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Antibiotics appear to be overprescribed for sinus infections
Written by Medical News Feed   
Antibiotics are prescribed for approximately 82 percent of acute sinus infections and nearly 70 percent of chronic sinus infections, despite the fact that viruses are by far the most frequent cause of this condition, according to a report in the March issue of Archives of Otolaryngology—Head & Neck Surgery, one of the JAMA/Archives journals.


Rhinosinusitis, an inflammation of the sinus cavities (adjacent to the nasal passages) and commonly referred to as a sinus infection, is a common and expensive medical condition in the United States, according to background information in the article. In 2002, rhinosinusitis accounted for 21 percent of all antibiotic prescriptions for adults and 9 percent of those for children. The infection is considered acute when symptoms last up to four weeks, and chronic when symptoms persist for 12 weeks or longer. Acute rhinosinusitis is usually thought to be caused by infectious agents, while allergies, facial anatomy and hormonal changes may contribute to chronic cases.

Hadley J. Sharp, B.S., and colleagues at the University of Nebraska Medical Center, Omaha, used data from two national surveys to assess the medications prescribed for sinus infections at physicians’ offices and hospital outpatient and emergency departments between 1999 and 2002. The surveys were conducted by the National Center for Health Statistics and designed to be representative of the U.S. population.

Based on the data collected in the surveys, an estimated 14,277,026 visits to these health care facilities nationally per year were due to chronic rhinosinusitis and 3,116,142 were because of acute rhinosinusitis. The chronic visits represented 1.39 percent of total ambulatory care visits (in which the patient receives outpatient care), while acute cases represented .30 percent. “The most frequently recommended medications for treatment of both acute and chronic rhinosinusitis are antibiotic agents, followed by antihistamines; nasal decongestants; corticosteroids; and antitussive, expectorant and mucolytic agents, respectively,” the authors write. At least one antibiotic was prescribed at 82.74 percent of visits for acute rhinosinusitis and 69.95 percent of those for chronic sinusitis.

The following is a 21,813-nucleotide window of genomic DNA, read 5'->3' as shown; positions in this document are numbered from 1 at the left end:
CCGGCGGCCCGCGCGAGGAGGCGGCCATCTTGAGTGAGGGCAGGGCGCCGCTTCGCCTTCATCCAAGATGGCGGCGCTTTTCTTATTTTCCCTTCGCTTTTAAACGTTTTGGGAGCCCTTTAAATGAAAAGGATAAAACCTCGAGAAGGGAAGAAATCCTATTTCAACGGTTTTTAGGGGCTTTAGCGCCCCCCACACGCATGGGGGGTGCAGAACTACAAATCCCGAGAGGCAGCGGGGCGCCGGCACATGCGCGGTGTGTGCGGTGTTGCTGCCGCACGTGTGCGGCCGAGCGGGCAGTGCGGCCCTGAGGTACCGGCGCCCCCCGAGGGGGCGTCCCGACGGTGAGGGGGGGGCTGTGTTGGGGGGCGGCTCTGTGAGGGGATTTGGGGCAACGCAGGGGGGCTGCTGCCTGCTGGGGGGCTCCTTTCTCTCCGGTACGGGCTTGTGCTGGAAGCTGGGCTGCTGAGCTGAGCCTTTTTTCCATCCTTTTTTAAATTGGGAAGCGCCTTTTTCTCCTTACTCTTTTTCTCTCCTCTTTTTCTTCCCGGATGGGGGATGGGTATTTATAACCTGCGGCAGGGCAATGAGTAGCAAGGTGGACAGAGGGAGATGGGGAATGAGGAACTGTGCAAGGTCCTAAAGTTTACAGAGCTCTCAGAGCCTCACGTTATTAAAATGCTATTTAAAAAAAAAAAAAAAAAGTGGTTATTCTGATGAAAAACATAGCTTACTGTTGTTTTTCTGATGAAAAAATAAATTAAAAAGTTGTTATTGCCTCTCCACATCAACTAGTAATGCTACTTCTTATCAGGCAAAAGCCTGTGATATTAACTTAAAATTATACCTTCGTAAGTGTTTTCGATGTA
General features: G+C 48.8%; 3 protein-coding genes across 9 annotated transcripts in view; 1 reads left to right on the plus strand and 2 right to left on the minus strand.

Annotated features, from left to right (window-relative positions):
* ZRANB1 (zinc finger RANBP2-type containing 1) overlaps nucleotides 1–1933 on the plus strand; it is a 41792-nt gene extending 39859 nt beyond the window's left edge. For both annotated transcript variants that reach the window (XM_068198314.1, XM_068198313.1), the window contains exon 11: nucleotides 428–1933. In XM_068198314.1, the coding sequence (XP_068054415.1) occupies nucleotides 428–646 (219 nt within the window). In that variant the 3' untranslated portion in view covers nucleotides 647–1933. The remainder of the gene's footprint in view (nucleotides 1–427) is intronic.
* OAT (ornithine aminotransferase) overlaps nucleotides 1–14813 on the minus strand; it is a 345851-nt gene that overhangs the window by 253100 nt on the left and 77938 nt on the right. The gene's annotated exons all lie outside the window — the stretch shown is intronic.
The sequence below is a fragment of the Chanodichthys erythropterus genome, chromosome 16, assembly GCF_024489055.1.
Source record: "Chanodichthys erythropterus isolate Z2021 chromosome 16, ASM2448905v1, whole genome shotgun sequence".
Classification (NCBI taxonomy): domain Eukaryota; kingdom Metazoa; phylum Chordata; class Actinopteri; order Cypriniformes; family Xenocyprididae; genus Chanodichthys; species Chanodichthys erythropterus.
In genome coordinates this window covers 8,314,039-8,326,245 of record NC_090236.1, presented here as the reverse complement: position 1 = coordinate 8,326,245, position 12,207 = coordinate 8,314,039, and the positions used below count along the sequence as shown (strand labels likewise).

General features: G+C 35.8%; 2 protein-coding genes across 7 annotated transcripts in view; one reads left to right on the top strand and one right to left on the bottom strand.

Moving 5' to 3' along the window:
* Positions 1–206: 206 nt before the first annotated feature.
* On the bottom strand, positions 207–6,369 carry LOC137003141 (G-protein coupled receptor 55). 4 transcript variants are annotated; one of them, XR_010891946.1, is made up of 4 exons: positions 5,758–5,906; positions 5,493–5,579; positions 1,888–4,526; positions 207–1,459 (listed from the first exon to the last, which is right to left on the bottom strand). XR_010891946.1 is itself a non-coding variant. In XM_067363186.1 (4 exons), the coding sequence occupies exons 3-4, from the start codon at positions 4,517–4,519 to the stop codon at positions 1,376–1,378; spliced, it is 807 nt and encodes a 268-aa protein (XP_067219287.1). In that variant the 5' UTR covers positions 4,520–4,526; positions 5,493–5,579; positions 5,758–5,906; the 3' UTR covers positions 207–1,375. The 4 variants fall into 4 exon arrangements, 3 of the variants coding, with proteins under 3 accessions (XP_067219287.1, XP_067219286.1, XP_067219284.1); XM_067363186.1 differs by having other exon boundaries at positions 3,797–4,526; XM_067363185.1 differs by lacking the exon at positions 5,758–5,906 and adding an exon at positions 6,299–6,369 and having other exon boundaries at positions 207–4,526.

“Prescription antibiotic drugs are being used far more than bacterial causes studies would indicate,” the authors write. “Nasal and inhaled corticosteroids are prescribed more frequently to treat acute rhinosinusitis than published studies imply is necessary. Despite current theories of causes of chronic rhinosinusitis, the use of corticosteroids remains low in this setting. An area where our findings fit nicely with current information is use of antihistamines, which roughly matched the prevalence of their major indication, allergic rhinosinusitis.”

It is possible that physicians may have been treating secondary infections with antibiotics in some the cases, the authors note. In addition, physicians may believe that antibiotics are effective because patients improved while taking them, while in fact the symptoms may have cleared up without treatment. “While keeping the goals of treatment in mind, there are concerns about the overuse of antibiotics and the resultant problems, including drug resistance and increasingly virulent bacteria,” they write. “When two-thirds of patients with sinus symptoms expect or receive an antibiotic and as many as one-fifth of antibiotic prescriptions for adults are written for a drug to treat rhinosinusitis, these disorders hold special pertinence on the topic.”
(Arch Otolaryngol Head Neck Surg. 2007;133:260-265. Available to the media pre-embargo at

Editor's Note: Please see the article for additional information, including other authors, author contributions and affiliations, financial disclosures, funding and support, etc.

For more information, contact JAMA/Archives media relations at 312/464-JAMA (5262) or e-mail mediarelations{at}

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